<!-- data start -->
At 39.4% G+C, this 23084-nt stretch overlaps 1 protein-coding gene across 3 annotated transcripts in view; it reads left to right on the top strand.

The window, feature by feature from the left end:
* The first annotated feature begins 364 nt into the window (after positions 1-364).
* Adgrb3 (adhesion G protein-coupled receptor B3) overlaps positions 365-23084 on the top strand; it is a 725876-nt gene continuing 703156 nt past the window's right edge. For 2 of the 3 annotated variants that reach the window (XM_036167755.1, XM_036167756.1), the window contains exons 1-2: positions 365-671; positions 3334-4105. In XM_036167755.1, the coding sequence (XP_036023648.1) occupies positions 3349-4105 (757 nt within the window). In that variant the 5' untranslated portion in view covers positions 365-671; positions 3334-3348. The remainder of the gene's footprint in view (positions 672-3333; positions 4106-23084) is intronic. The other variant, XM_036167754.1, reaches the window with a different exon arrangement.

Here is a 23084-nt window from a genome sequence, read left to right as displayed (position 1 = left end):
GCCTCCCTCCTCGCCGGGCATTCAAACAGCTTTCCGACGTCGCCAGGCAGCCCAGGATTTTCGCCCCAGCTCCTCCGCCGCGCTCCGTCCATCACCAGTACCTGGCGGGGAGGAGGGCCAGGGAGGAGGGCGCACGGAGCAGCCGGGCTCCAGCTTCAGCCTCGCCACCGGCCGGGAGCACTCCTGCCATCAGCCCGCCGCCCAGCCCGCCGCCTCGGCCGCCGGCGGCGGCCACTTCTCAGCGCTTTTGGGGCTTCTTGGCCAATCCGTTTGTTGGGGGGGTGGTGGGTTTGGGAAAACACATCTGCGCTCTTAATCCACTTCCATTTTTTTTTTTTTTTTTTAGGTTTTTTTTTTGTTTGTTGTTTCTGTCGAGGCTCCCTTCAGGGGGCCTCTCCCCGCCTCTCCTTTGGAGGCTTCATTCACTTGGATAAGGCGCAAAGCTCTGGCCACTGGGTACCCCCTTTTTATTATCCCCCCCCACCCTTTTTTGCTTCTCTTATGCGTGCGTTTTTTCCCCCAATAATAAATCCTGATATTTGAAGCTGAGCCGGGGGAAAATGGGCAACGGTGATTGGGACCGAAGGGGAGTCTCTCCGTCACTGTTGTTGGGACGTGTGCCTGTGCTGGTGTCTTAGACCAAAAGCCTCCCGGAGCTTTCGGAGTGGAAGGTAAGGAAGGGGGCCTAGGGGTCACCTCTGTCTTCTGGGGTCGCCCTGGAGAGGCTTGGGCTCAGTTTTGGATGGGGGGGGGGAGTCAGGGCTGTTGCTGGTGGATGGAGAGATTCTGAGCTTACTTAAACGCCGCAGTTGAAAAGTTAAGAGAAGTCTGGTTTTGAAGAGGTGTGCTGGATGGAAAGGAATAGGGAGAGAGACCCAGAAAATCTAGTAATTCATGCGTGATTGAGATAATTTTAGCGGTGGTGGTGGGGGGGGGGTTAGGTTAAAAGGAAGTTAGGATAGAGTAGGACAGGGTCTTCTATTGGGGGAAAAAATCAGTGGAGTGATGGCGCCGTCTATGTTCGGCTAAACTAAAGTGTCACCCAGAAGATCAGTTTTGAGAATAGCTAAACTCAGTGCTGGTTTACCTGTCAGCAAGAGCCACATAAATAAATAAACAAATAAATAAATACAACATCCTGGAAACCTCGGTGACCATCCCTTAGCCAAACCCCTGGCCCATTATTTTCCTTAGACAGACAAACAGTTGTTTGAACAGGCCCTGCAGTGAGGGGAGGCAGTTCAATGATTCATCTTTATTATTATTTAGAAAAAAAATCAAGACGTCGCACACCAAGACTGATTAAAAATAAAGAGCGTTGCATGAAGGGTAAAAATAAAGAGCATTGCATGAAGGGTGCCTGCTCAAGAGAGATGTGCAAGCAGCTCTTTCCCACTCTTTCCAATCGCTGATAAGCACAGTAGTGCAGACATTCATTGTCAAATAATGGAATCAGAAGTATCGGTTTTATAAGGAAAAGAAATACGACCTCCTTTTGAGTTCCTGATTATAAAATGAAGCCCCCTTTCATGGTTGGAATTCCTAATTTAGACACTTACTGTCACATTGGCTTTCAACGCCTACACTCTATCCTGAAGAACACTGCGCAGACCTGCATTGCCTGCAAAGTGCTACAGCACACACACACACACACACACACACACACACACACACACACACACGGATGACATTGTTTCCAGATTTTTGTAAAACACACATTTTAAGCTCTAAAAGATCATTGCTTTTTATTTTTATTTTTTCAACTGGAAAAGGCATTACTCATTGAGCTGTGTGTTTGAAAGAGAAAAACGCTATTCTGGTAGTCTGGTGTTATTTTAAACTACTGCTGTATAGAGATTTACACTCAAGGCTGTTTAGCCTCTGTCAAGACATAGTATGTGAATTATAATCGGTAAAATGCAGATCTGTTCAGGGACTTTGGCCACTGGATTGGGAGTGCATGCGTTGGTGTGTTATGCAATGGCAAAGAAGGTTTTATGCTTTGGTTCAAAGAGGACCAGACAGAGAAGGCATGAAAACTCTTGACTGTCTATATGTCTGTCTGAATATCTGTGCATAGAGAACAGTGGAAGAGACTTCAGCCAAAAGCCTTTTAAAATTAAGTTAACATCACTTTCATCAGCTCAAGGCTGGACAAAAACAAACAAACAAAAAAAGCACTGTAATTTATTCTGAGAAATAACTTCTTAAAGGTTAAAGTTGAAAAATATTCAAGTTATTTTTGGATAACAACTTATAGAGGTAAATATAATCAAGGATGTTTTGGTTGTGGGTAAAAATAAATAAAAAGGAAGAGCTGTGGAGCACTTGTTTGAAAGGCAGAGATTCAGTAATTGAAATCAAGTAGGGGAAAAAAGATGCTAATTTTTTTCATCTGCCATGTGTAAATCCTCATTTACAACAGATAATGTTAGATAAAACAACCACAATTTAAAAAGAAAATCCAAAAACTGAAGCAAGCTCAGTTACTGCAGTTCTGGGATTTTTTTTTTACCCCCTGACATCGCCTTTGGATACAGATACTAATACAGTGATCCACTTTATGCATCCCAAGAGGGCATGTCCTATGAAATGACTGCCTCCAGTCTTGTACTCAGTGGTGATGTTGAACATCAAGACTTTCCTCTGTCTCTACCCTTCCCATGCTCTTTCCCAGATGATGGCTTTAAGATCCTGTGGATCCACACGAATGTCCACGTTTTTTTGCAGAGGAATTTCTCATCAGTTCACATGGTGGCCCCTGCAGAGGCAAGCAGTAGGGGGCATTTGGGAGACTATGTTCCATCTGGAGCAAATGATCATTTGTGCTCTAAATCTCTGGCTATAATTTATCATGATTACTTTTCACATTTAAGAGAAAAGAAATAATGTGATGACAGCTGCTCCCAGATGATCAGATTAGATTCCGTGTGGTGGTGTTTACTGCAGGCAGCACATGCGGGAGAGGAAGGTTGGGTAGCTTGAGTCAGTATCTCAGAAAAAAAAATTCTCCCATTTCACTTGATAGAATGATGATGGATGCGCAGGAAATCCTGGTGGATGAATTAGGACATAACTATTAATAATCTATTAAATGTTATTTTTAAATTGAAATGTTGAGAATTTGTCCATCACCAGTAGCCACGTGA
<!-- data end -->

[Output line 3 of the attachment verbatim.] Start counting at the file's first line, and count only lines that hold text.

* The first annotated feature begins 364 nt into the window (after positions 1-364).